CCU observed International Education Week, a joint initiative of the U.Ss Department of State and the U.S. Department of Education, from Nov. 9-16 with a range of activities, wich include:

    - a juried photo exhibition, entitled “Education Abroad: Getting Lost in the Right Direction";

    - international tea tastings;

    - presentations by our Fulbright Language Teaching Assistant Salma Oubkkou on Morocco and the Arab Spring;

    - information sessions about Gilman study abroad scholarships for CCU Pell Grant recipients;

    - a presentation by the vice chief of the Waccamaw Tribe;

    - a dialogue program about identity and self in a global community;

    - panel discussions by students who have returned from education abroad programs and by campus community members who came from many different countries; and

    - movies that included Crazy Rich Asians, Smoke Signals, Legend of the Demon Cat, and Living on One Dollar.

    The purpose of the programs are to prepare young Americans for a global environment and to attract future leaders from abroad to study, learn and exchange experiences in the United States.

    “We had good turnout at the events this week, though it is always hard to have events the week before Thanksgiving Break,” said Darla Domke-Damonte, Ph.D., associate provost for global initiatives.

    Planning for the 2019 International Education Week will begin in the spring, and campus community members interested in participating are welcome to reach out to Domke-Damonte at or 843-349-2129.

  • Faculty and staff select Education Abroad photo contest winners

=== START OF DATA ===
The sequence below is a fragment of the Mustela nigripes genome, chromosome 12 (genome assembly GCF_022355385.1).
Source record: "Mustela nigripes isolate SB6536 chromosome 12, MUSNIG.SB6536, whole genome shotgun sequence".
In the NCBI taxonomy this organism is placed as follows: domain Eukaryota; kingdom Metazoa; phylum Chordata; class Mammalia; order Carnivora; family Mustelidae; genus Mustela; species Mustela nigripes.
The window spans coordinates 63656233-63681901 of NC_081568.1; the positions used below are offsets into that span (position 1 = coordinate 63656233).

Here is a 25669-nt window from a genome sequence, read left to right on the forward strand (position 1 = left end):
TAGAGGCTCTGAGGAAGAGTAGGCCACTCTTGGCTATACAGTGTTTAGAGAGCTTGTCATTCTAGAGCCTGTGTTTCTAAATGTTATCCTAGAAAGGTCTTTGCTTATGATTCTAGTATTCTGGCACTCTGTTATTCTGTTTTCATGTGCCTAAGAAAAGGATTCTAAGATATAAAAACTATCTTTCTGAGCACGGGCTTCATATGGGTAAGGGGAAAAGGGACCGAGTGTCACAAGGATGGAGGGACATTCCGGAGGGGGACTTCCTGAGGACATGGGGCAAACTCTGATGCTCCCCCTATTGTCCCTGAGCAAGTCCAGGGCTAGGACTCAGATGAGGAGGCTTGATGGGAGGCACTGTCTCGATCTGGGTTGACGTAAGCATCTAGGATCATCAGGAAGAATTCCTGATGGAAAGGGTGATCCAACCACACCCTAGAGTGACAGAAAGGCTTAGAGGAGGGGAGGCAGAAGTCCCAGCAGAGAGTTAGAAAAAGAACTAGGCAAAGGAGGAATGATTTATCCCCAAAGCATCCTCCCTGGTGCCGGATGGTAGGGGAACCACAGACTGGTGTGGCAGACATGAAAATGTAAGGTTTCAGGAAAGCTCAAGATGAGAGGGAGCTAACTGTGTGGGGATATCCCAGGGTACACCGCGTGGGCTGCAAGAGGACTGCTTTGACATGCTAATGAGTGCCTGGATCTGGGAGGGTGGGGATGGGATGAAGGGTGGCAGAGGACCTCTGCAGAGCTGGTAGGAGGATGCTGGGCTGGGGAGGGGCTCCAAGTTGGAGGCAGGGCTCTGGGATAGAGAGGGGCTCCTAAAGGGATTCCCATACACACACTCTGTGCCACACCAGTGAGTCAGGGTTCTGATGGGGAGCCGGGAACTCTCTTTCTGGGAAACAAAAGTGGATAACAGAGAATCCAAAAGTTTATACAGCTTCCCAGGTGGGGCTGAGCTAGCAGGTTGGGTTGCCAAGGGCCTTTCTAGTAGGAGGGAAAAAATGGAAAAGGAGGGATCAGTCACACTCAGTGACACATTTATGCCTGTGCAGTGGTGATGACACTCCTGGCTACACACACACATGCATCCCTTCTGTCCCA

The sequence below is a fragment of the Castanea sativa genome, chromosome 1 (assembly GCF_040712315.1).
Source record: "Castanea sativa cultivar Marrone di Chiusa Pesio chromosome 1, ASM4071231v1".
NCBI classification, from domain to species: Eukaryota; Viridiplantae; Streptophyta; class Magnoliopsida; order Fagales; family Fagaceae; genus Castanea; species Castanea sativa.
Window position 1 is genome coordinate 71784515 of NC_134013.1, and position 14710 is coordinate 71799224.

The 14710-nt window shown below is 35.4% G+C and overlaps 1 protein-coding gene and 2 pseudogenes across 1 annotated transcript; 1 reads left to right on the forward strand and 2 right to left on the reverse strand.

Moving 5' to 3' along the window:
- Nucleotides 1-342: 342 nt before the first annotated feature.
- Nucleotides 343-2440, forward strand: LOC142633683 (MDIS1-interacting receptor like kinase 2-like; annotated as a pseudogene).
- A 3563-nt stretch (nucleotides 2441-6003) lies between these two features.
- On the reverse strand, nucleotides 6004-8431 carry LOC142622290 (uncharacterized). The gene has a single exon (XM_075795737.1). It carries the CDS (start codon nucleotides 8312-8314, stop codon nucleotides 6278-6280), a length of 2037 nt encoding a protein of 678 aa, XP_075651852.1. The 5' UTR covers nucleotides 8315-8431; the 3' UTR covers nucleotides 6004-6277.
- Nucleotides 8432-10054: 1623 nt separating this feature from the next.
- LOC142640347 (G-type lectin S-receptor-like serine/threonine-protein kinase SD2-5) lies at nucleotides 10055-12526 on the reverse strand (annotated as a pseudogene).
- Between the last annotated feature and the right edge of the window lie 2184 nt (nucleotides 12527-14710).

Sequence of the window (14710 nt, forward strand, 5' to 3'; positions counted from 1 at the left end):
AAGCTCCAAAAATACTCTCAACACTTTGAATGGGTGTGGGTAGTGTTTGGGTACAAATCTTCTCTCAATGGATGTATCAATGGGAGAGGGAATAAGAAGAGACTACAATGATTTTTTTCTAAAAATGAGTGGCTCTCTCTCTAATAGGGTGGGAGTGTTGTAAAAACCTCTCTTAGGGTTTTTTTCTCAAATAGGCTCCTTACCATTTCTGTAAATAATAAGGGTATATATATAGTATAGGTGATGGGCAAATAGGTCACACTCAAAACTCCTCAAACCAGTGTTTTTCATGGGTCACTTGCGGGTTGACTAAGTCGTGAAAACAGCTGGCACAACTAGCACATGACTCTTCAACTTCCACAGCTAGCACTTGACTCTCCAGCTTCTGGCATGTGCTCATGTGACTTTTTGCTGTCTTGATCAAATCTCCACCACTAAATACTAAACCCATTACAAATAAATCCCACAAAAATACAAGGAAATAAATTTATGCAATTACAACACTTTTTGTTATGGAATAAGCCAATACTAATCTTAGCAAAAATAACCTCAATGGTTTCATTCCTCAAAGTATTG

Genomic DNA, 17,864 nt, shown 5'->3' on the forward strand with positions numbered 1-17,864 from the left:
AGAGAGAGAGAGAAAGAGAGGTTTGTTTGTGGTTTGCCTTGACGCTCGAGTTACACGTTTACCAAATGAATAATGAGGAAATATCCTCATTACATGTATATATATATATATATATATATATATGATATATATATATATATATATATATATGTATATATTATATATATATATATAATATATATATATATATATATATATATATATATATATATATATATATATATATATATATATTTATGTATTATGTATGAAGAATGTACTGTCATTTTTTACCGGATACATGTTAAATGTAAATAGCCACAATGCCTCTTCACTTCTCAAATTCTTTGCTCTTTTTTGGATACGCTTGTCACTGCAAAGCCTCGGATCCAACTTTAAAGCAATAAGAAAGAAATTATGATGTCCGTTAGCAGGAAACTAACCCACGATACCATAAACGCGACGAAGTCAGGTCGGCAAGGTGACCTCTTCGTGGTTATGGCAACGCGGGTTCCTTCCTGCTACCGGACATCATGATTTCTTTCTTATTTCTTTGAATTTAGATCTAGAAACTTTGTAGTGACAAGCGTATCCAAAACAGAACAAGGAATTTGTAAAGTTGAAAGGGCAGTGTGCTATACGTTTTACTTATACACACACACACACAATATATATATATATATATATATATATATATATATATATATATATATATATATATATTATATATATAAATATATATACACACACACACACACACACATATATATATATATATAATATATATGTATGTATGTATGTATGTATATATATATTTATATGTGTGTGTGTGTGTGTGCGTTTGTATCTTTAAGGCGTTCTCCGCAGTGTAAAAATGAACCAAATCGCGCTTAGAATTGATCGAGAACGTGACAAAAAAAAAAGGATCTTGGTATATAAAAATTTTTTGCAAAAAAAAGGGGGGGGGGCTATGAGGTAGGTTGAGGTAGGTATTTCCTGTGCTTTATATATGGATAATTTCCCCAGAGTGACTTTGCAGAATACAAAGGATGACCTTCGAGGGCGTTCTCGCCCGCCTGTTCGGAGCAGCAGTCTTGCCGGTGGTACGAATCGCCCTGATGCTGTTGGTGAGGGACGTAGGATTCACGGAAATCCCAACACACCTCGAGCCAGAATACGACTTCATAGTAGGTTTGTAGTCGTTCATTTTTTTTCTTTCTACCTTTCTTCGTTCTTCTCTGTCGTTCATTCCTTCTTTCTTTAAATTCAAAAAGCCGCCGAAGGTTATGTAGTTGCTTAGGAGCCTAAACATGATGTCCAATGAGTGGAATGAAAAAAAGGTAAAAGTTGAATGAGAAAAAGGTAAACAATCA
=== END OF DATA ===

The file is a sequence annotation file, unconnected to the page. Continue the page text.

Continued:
November 12 2018

    The Center for Global Engagement has started a regular photo contest that shine the spotlight on the experiences students have during their Education Abroad trips throughout the year, and several faculty and staff were recruited to serve as the judging panel for the "Getting Lost in the Right Direction" contest that concluded this month.

    Delvie "Mr. G." Gavilan, facilities; Judy Johns, photography; Peter Paquette, dean of students; Easton Selby, visual arts professor; and Julie Wilson, Center for Global Engagement, served on the panel of jurors.

    The winning photos were: 

    • "Bubbles in Tanzania" by Maddison Franco, first place
    • "School Boys in Ghana" by Brandon Johnson, second place
    • "Sunset in South Africa" by Madison Dunn, third place

    The photos were on display during International Education Week, Nov. 12 to 16. The student photographers all spent their Maymesters studying abroad.

    The next photo contest is already underway, "Friends from Afar," that is meant to feature the diverse relationships students build during semester-long international programs, according to Rachel Massey, director of education abroad for CGE.

    The spring contest will be titled "No Reservations" to highlight the foods students tried for the first time during their education abroad experiences. 

    *Note: Photos pictured here have been cropped due to technical constraints. 

  • Students ‘unpack’ education abroad experiences at regional conference in Greenville, S.C.

    November 15 2018

    The Education Abroad unit in the Center for Global Engagement at Coastal Carolina University took five students to attend the Lessons From Abroad conference in Greenville, S.C., on Sunday, Oct. 14.

    Sponsored by the South Carolina Association of International Educators and hosted by Furman University, the conference assists college students with the process of transitioning back to the United States after an education abroad experience. The conference also helps students to reflect on their time studying and living in another country.